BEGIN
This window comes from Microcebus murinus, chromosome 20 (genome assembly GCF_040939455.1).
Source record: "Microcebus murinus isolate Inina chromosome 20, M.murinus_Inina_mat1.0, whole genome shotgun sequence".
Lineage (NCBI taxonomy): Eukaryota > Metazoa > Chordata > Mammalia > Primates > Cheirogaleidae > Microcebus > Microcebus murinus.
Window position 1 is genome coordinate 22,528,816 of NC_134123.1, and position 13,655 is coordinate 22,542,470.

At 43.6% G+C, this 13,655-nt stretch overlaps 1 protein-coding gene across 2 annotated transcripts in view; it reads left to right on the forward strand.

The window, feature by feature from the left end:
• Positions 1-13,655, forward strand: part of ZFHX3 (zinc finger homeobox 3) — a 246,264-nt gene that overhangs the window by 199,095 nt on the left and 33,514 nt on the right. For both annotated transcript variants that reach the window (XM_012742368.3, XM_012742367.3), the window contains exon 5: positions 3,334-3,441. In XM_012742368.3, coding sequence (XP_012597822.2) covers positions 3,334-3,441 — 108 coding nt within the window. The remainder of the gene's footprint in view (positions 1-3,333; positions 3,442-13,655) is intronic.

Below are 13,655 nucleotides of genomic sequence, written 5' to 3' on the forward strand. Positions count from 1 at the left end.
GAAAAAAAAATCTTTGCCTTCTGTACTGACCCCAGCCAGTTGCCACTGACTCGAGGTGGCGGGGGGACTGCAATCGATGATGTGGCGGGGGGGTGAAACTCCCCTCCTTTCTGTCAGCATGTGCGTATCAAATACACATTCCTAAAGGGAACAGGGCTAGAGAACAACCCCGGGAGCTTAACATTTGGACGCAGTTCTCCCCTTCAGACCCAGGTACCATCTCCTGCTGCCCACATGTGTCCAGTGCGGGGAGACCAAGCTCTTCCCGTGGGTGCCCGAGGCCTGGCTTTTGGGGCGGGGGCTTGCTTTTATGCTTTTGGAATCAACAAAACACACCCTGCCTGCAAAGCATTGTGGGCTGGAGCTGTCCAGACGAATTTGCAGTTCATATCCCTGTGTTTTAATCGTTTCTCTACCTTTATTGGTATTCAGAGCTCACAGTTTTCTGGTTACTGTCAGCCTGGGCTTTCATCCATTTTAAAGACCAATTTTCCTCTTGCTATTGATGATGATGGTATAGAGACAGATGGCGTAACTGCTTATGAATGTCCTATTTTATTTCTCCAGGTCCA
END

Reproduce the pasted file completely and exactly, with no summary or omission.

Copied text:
This window comes from Microcebus murinus, chromosome 20 (genome assembly GCF_040939455.1).
Source record: "Microcebus murinus isolate Inina chromosome 20, M.murinus_Inina_mat1.0, whole genome shotgun sequence".
Lineage (NCBI taxonomy): Eukaryota > Metazoa > Chordata > Mammalia > Primates > Cheirogaleidae > Microcebus > Microcebus murinus.
Window position 1 is genome coordinate 22,528,816 of NC_134123.1, and position 13,655 is coordinate 22,542,470.

At 43.6% G+C, this 13,655-nt stretch overlaps 1 protein-coding gene across 2 annotated transcripts in view; it reads left to right on the forward strand.

The window, feature by feature from the left end:
• Positions 1-13,655, forward strand: part of ZFHX3 (zinc finger homeobox 3) — a 246,264-nt gene that overhangs the window by 199,095 nt on the left and 33,514 nt on the right. For both annotated transcript variants that reach the window (XM_012742368.3, XM_012742367.3), the window contains exon 5: positions 3,334-3,441. In XM_012742368.3, coding sequence (XP_012597822.2) covers positions 3,334-3,441 — 108 coding nt within the window. The remainder of the gene's footprint in view (positions 1-3,333; positions 3,442-13,655) is intronic.

Below are 13,655 nucleotides of genomic sequence, written 5' to 3' on the forward strand. Positions count from 1 at the left end.
GAAAAAAAAATCTTTGCCTTCTGTACTGACCCCAGCCAGTTGCCACTGACTCGAGGTGGCGGGGGGACTGCAATCGATGATGTGGCGGGGGGGTGAAACTCCCCTCCTTTCTGTCAGCATGTGCGTATCAAATACACATTCCTAAAGGGAACAGGGCTAGAGAACAACCCCGGGAGCTTAACATTTGGACGCAGTTCTCCCCTTCAGACCCAGGTACCATCTCCTGCTGCCCACATGTGTCCAGTGCGGGGAGACCAAGCTCTTCCCGTGGGTGCCCGAGGCCTGGCTTTTGGGGCGGGGGCTTGCTTTTATGCTTTTGGAATCAACAAAACACACCCTGCCTGCAAAGCATTGTGGGCTGGAGCTGTCCAGACGAATTTGCAGTTCATATCCCTGTGTTTTAATCGTTTCTCTACCTTTATTGGTATTCAGAGCTCACAGTTTTCTGGTTACTGTCAGCCTGGGCTTTCATCCATTTTAAAGACCAATTTTCCTCTTGCTATTGATGATGATGGTATAGAGACAGATGGCGTAACTGCTTATGAATGTCCTATTTTATTTCTCCAGGTCCA